“… deviations from Department policy observed through the review of digitally recorded data will not be subject to the disciplinary process and will be treated as a training opportunity,” the directive states.

Yet interim police Superintendent John Escalante, who replaced Garry McCarthy last week, said that the department has a “good policy in place.”

In fact, there is no system in place to discipline officers for failing to ensure their in-car camera systems—and the microphones attached to them—are in proper working order at the beginning of their shifts. Whether or not officers should even be blamed for broken or poorly maintained dashcam systems is a point of contention among some officers who say broken equipment is commonplace.

In the comments section of a recent post on Second City Cop, a public blog run and visited by many retired and current members of the Chicago Police Department, you can get a good grasp on the beefs with Escalante’s comments and those criticizing Van Dyke and the other officers for failing to ensure their dashcam systems were picking up audio.

“(Mics) are broken, lost. No one has audio. Cameras rendered to junk. Never repaired. This is being covered up, just like McDonald’s tape was covered up,” one anonymous cop wrote.

“Is any cop in that video wearing a mic on his lapel?” they asked in reference to the nine officers on scene the night McDonald was killed. “Is any cop anywhere wearing a mic on his lapel?”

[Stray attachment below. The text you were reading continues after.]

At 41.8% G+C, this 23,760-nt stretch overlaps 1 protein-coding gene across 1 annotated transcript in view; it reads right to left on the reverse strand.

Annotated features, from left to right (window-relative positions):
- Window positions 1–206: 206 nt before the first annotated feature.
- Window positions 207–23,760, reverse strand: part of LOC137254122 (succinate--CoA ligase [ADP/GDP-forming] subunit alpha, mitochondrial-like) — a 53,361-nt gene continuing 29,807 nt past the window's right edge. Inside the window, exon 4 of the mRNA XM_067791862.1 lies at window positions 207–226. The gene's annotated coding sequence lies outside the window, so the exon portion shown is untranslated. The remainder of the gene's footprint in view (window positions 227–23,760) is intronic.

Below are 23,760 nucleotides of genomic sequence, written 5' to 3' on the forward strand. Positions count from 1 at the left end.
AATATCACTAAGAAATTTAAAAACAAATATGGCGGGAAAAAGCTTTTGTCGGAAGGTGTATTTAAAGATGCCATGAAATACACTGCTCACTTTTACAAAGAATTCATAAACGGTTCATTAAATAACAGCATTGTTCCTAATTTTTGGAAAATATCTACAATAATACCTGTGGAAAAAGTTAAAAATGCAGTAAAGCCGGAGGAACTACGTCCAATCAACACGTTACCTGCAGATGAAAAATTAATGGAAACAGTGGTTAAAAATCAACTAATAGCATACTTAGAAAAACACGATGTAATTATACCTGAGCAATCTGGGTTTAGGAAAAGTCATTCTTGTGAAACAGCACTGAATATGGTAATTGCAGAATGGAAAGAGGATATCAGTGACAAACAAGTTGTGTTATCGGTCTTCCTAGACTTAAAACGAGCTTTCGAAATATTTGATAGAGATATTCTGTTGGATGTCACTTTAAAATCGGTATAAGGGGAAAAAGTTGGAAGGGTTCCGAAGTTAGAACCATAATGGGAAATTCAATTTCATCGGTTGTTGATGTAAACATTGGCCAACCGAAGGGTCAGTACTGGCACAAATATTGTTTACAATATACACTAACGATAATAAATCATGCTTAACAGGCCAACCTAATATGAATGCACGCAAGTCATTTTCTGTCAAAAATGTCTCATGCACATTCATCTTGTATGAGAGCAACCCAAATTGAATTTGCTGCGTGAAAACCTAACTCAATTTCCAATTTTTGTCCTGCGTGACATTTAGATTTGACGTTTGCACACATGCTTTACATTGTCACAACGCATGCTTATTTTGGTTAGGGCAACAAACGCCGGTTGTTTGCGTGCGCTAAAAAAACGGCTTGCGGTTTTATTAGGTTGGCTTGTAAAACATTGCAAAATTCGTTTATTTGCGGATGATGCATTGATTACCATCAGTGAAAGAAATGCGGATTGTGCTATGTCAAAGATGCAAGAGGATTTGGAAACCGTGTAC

All officers are supposed to wear on-person microphones, the directive says, which also allows officers to decide when to record with the devices.

The officers commenting on the Second City Cop post also blamed a highly flawed maintenance system for downed mics.

“There’s still plenty of cars without cameras or mics that the city is too financially irresponsible to replace,” one officer wrote.

Another expressed their frustration in trying to get their dashcam system repaired.

“Our camera hasn’t been working properly for the past few months. I have personally, and repeatedly, notified a (sergeant) to obtain a ticket number with no results,” an officer wrote. “I don’t understand the laziness.”

The directive that stipulates how and when audio and video are to be used appears to be entirely broken to the point of non-existence. With no way to punish officers or supervisors for failing to ensure dashcam systems are working, there is no teeth to the directive that governs their usage.

The release of another dashcam video showing the death of Ronald Johnson, who died eight days before McDonald last year, again came without audio. In releasing the footage, Cook County Attorney Anita Alvarez told reporters she did not know why the audio was missing.

“There should be audio,” she said Monday. “That is a problem for the Chicago Police Department, and I think they need to answer that.”

Guglielmi says the CPD is doing just that.

“Were committed to determine why the audio was missing so we’re not going to speculate on any aspect because the Justice Department is currently investigating any actions and statements of CPD officers in connection with this shooting,” Guglielmi said Saturday. “If the criminal investigation concludes that any officer participated in any wrongdoing, we will take swift action.”

Of the 395 pages of police reports related to McDonald’s death, there is no mention of the missing audio, and no statement from any of the officers on scene that night regarding their dashcam systems.

Maybe it’s not factually correct to say the missing audio is missing; maybe it’s more appropriate to say it never existed in the first place.